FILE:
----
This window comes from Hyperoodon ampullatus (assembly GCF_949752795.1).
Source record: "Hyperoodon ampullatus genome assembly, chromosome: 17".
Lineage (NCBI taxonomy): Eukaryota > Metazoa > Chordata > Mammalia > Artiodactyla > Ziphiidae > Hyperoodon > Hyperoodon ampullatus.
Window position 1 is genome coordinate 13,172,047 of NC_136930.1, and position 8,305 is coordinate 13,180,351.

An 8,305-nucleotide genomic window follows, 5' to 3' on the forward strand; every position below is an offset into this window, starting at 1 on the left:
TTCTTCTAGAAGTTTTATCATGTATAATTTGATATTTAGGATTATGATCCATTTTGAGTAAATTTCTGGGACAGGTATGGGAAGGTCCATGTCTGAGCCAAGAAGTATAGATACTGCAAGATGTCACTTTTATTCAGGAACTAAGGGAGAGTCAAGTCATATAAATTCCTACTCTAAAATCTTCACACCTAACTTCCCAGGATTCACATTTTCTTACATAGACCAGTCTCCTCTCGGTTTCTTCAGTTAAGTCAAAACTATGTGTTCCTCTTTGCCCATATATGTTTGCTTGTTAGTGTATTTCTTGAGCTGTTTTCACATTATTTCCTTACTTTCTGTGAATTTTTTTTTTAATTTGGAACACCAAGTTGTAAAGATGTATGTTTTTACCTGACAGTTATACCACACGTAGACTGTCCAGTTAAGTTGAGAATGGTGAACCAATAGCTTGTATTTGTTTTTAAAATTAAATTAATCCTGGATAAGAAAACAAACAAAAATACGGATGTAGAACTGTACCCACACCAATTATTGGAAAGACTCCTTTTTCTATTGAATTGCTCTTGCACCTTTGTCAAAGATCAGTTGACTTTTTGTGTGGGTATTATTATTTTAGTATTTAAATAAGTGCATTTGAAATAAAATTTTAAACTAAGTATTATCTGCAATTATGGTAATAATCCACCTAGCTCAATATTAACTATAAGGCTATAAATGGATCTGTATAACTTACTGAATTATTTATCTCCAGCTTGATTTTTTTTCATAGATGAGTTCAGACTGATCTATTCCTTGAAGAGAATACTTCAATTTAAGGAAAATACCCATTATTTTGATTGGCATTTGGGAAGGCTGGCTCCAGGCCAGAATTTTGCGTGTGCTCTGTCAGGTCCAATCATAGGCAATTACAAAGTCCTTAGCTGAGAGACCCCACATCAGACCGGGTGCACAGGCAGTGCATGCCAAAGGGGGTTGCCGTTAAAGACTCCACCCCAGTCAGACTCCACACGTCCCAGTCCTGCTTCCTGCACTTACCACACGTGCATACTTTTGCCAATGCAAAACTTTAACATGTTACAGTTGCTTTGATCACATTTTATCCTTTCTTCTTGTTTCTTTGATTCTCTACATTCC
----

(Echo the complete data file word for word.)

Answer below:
This window comes from Hyperoodon ampullatus (assembly GCF_949752795.1).
Source record: "Hyperoodon ampullatus genome assembly, chromosome: 17".
Lineage (NCBI taxonomy): Eukaryota > Metazoa > Chordata > Mammalia > Artiodactyla > Ziphiidae > Hyperoodon > Hyperoodon ampullatus.
Window position 1 is genome coordinate 13,172,047 of NC_136930.1, and position 8,305 is coordinate 13,180,351.

An 8,305-nucleotide genomic window follows, 5' to 3' on the forward strand; every position below is an offset into this window, starting at 1 on the left:
TTCTTCTAGAAGTTTTATCATGTATAATTTGATATTTAGGATTATGATCCATTTTGAGTAAATTTCTGGGACAGGTATGGGAAGGTCCATGTCTGAGCCAAGAAGTATAGATACTGCAAGATGTCACTTTTATTCAGGAACTAAGGGAGAGTCAAGTCATATAAATTCCTACTCTAAAATCTTCACACCTAACTTCCCAGGATTCACATTTTCTTACATAGACCAGTCTCCTCTCGGTTTCTTCAGTTAAGTCAAAACTATGTGTTCCTCTTTGCCCATATATGTTTGCTTGTTAGTGTATTTCTTGAGCTGTTTTCACATTATTTCCTTACTTTCTGTGAATTTTTTTTTTAATTTGGAACACCAAGTTGTAAAGATGTATGTTTTTACCTGACAGTTATACCACACGTAGACTGTCCAGTTAAGTTGAGAATGGTGAACCAATAGCTTGTATTTGTTTTTAAAATTAAATTAATCCTGGATAAGAAAACAAACAAAAATACGGATGTAGAACTGTACCCACACCAATTATTGGAAAGACTCCTTTTTCTATTGAATTGCTCTTGCACCTTTGTCAAAGATCAGTTGACTTTTTGTGTGGGTATTATTATTTTAGTATTTAAATAAGTGCATTTGAAATAAAATTTTAAACTAAGTATTATCTGCAATTATGGTAATAATCCACCTAGCTCAATATTAACTATAAGGCTATAAATGGATCTGTATAACTTACTGAATTATTTATCTCCAGCTTGATTTTTTTTCATAGATGAGTTCAGACTGATCTATTCCTTGAAGAGAATACTTCAATTTAAGGAAAATACCCATTATTTTGATTGGCATTTGGGAAGGCTGGCTCCAGGCCAGAATTTTGCGTGTGCTCTGTCAGGTCCAATCATAGGCAATTACAAAGTCCTTAGCTGAGAGACCCCACATCAGACCGGGTGCACAGGCAGTGCATGCCAAAGGGGGTTGCCGTTAAAGACTCCACCCCAGTCAGACTCCACACGTCCCAGTCCTGCTTCCTGCACTTACCACACGTGCATACTTTTGCCAATGCAAAACTTTAACATGTTACAGTTGCTTTGATCACATTTTATCCTTTCTTCTTGTTTCTTTGATTCTCTACATTCC